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Author:Dr. Wes Bredenhof
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Congregation:Free Reformed Church of Launceston, Tasmania
 Tasmania, Australia
Preached At:Providence Canadian Reformed Church
 Hamilton, Ontario
Title:The gospel doctrine of providence
Text:LD 10 (View)
Occasion:Regular Sunday
Topic:God's Providence

Order Of Worship (Liturgy)

NOTE:  all songs from the 2010 Book of Praise

Hymn 7
Hymn 55
Psalm 67
Hymn 1
Hymn 9

Scripture reading:  Job 1
Catechism lesson:  Lord's Day 10
* As a matter of courtesy please advise Dr. Wes Bredenhof, if you plan to use this sermon in a worship service.   Thank-you.

Beloved congregation of Christ,

One of the most comforting teachings of the Christian faith is found here in Lord’s Day 10 of our Catechism.  This is one of the most encouraging doctrines we have.  When we go through difficult times in our lives, this is a biblical teaching from which we can draw so much to see us through.  Many of us have been through big disappointments, either with people or with circumstances.  Many of us have been through times where it seemed like it was just one disaster after another.  Some of us have had health difficulties – it seemed like there was no end in sight.  Some of us continue to face that as a daily reality.  Others among us have faced challenges and difficulties with family members.  You were or are deeply concerned about them for one reason or another.  Then there is our enemy, death.  We’ve watched loved ones slowly taken from us through terrible deadly diseases.  We’ve seen loved ones suddenly taken from us through accidents and other tragedies.  In all these kinds of challenges, the doctrine of providence is there to encourage us.  It’s there to encourage you today, if you find yourself right now going through some trial.  We have this biblical teaching not only to help us begin making some sense of what we’re going through, but more importantly so that we can still trust and praise God, even when we’re in the middle of a raging storm.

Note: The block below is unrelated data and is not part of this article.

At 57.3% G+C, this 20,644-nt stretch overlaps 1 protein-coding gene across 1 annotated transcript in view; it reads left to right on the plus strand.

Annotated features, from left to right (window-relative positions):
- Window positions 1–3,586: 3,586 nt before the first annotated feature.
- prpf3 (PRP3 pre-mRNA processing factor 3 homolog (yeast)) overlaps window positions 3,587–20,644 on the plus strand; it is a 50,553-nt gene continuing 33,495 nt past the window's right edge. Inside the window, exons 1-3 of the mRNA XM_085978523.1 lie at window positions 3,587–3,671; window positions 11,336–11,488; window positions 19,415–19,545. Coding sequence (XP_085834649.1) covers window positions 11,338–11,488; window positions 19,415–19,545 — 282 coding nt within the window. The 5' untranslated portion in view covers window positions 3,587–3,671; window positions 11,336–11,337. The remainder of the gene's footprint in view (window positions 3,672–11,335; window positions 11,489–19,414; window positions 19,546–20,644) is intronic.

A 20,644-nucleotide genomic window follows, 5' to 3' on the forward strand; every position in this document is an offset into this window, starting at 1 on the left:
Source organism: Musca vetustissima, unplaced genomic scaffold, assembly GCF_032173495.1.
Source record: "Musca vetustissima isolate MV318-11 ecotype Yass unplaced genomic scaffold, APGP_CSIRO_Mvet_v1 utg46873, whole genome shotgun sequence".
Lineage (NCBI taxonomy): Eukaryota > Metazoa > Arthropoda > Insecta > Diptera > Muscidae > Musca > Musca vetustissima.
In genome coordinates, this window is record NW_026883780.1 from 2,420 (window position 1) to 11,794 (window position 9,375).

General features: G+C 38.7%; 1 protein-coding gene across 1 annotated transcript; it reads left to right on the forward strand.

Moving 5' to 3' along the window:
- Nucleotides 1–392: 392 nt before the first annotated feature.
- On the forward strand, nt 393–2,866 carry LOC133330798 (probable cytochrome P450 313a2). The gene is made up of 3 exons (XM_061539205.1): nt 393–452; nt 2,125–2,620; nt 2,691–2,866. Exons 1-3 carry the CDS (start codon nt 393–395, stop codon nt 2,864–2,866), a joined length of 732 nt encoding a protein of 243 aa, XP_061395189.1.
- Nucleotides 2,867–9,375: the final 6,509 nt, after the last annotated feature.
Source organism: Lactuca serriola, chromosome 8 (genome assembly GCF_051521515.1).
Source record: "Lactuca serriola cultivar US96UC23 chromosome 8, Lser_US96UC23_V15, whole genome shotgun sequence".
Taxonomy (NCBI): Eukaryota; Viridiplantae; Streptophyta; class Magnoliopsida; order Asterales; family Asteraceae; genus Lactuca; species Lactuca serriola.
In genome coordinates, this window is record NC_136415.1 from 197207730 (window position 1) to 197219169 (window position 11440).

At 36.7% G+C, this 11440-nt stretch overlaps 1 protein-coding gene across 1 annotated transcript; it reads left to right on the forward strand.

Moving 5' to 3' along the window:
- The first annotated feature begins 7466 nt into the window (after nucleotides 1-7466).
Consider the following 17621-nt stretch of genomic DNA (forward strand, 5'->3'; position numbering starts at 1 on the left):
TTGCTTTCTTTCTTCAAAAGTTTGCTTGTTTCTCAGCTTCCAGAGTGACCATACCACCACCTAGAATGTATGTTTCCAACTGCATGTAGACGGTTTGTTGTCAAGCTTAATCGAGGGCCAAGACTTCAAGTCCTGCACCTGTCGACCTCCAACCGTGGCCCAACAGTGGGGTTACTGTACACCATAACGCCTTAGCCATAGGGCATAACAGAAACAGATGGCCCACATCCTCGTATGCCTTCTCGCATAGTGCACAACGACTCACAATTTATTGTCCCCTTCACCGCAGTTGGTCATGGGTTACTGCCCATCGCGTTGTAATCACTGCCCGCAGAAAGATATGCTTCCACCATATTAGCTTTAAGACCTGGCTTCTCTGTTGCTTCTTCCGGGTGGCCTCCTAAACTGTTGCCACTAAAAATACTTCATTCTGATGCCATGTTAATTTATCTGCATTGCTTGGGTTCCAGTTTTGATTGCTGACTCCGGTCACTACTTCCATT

Brothers and sisters, we’re considering the doctrine of providence in the context of the Apostles’ Creed.  This follows from what we believe about “God the Father almighty, Creator of heaven and earth.”  If we go back to Lord’s Day 7, we’re reminded that this is all part of what a Christian must believe.  This is part of “all that is promised us in the gospel.”  You’ll remember that the word “gospel” literally means “good news.”  The good news given us in Scripture includes the doctrine of providence.  This is a gospel doctrine and as such, we must believe it, and, as we believe it, it renders comfort to our hearts.